If you sympathize with the victims of the Boston Marathon bombing, please donate at The One Fund set up by Massachusetts Governor and Boston Mayor. The image of The One Fund is borrowed here to spread the word.
It’s been impossible to organize my thoughts about the tragic events happened and still happening in Boston this week and about the victims. Who would have thought such a horrible tragedy would begin at the Boston Marathon, where runners, volunteers and spectators were celebrating their love of running and witnessing fruits of their hard training. I feel sick to my stomach when I think the bombers were planning such an evil act when we, the runners, were getting to Boston, picking up their bib, and having a pre-race dinner with family and friends. Over 8,500 volunteers were working hard to make sure the second largest single day sporting event would go smoothly. Family and friends of the runners and supporters of the event were planning to be the loudest spectators the next day.
Just like many runners who aspire to run the Boston Marathon, I wanted to run the Boston Marathon, because it is the most prestigious marathon in the world. That was the main reason why I trained and ran the race for the first time. But then, I experienced the euphoria of running the 26.2 miles surrounded by a half-million spectators, and I was hooked. Past three years after my first Boston, I kept coming back, because I wanted to experience the same happiness, excitement, and joy of sharing the Boston tradition. Among the spectators, kids ask the runners for high-fives, the elderly on wheelchairs quietly watch the runners, girls at Wellesley College scream their lungs out, drunk shirtless guys at Boston College party on, and crowds on Boylston Street create thundering echoes of cheer among the city high-rise. But it is all violently erased by the perpetrators.
My boyfriend Christian’s father, Bob, was quite shaken by this tragic event, too. Bob has lived in Newton, a quiet Boston suburb, over 45 years. But nothing like this happened on the Marathon Day. Every year, he goes out to the near-by Commonwealth Avenue to watch the runners go by. As the uninterrupted flow of runners passes by, he watches them but also socializes with his friends and neighbors. It’s a peaceful Patriots’ Day routine he has come to enjoy. I assume many Bostonians have done the same every year. I assume many Bostonians were as shaken as Bob when they heard about the bombing at the finish line.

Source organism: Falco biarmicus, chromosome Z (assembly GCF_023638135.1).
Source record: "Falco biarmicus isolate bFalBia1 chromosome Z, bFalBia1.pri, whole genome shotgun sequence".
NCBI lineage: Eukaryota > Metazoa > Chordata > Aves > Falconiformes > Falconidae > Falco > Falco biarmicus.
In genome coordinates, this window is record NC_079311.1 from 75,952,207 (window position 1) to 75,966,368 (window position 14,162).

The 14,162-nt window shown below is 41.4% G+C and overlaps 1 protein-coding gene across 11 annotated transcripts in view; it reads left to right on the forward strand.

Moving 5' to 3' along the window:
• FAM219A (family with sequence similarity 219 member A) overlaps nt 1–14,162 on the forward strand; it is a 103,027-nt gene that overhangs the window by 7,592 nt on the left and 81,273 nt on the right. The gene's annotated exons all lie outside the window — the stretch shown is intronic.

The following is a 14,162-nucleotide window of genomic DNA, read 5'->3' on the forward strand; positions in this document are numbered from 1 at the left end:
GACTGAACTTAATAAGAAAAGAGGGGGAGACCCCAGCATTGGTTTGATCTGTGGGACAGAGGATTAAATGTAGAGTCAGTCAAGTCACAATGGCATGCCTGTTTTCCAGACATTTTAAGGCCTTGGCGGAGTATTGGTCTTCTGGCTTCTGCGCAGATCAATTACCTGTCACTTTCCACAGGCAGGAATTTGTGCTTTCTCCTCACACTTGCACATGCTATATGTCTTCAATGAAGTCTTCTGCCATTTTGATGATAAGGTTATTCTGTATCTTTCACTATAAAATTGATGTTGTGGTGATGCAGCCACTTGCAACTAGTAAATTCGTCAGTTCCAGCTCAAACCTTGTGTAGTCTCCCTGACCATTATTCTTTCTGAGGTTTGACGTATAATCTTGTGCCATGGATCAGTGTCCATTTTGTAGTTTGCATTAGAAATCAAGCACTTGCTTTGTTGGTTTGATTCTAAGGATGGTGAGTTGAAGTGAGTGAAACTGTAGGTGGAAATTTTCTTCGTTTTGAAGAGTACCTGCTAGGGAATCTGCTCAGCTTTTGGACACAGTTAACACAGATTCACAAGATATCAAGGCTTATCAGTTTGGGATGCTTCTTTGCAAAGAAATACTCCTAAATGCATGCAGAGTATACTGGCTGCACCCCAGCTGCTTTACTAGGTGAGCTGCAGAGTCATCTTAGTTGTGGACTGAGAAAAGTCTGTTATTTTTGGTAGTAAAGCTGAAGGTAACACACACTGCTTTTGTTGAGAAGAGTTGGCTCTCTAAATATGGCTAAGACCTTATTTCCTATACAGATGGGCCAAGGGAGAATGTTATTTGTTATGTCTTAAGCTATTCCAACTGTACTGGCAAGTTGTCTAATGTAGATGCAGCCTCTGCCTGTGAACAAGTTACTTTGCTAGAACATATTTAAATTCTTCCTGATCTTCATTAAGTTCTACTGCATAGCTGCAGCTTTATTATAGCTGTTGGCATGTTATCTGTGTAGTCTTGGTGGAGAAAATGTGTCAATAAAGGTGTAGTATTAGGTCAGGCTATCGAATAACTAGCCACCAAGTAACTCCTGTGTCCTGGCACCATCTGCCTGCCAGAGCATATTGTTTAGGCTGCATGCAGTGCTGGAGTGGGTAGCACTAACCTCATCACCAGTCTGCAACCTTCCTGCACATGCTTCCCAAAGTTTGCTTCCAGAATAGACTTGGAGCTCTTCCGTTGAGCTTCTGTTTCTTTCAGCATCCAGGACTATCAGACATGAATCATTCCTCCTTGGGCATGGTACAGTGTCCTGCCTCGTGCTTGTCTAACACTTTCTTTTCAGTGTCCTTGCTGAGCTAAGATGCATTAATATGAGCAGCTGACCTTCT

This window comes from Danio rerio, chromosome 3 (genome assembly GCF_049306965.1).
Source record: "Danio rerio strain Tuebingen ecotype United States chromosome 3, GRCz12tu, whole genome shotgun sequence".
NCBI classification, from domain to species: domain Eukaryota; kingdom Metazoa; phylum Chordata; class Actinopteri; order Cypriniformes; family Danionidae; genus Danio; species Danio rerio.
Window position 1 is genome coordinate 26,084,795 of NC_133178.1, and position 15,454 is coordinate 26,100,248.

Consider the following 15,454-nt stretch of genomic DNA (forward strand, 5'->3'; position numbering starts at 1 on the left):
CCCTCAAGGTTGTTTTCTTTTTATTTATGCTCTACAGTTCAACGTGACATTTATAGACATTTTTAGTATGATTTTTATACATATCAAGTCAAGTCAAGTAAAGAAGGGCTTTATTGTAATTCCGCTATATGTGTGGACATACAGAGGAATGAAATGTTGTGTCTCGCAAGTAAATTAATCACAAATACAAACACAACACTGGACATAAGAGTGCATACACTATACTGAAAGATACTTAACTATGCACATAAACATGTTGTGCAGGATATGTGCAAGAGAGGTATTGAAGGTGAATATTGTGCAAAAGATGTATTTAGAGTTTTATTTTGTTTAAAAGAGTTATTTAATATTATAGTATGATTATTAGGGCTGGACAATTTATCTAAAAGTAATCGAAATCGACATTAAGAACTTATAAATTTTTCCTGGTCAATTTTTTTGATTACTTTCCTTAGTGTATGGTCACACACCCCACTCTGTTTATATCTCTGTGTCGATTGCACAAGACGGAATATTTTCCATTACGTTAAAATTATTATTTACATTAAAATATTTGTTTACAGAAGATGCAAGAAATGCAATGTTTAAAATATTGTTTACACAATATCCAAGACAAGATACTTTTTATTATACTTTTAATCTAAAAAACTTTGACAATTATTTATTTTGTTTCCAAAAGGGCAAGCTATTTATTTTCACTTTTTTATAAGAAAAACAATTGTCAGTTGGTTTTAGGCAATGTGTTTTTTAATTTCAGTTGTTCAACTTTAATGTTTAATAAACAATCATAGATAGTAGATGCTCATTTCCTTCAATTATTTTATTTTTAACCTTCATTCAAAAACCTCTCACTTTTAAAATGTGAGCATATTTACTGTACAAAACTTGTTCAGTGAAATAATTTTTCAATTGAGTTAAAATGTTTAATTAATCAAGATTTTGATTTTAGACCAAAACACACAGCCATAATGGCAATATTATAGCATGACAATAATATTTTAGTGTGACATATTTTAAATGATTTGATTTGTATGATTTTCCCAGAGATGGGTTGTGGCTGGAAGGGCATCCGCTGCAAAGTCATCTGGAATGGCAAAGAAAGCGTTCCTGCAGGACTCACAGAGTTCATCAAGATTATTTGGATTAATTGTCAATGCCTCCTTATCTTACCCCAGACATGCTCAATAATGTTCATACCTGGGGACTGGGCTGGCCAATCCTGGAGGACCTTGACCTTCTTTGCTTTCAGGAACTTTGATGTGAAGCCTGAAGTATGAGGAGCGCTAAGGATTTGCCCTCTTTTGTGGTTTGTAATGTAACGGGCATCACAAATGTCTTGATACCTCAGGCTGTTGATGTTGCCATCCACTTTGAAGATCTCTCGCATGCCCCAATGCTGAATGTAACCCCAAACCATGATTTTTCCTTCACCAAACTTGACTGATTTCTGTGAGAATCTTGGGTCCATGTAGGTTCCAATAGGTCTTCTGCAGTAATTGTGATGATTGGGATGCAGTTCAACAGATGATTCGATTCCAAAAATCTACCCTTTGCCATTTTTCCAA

I really don’t know what to do with this rage and sadness. Whatever the motive the perpetrators had, they took something pure from innocent people. This morning, I went to Run for Boston event organized by the San Francisco Marathon. There were quite a few people at Ferry Building at 7 am and we ran 4.5 miles along the waterfront. The run with them helped a bit. Many of them shared the same emotions as mine, and we all know we have to move on and be strong. We want to show we the runners are not going to succumb to this evil act staged by the perpetrators, whoever they are, wherever they came from, whatever their motive was. Many of us want to run the Boston Marathon next year to show we are stronger and we refuse to become victims. I’d better get a better BQ to make sure I get in.
My thoughts and prayers are with people who had to suffer this tragic event.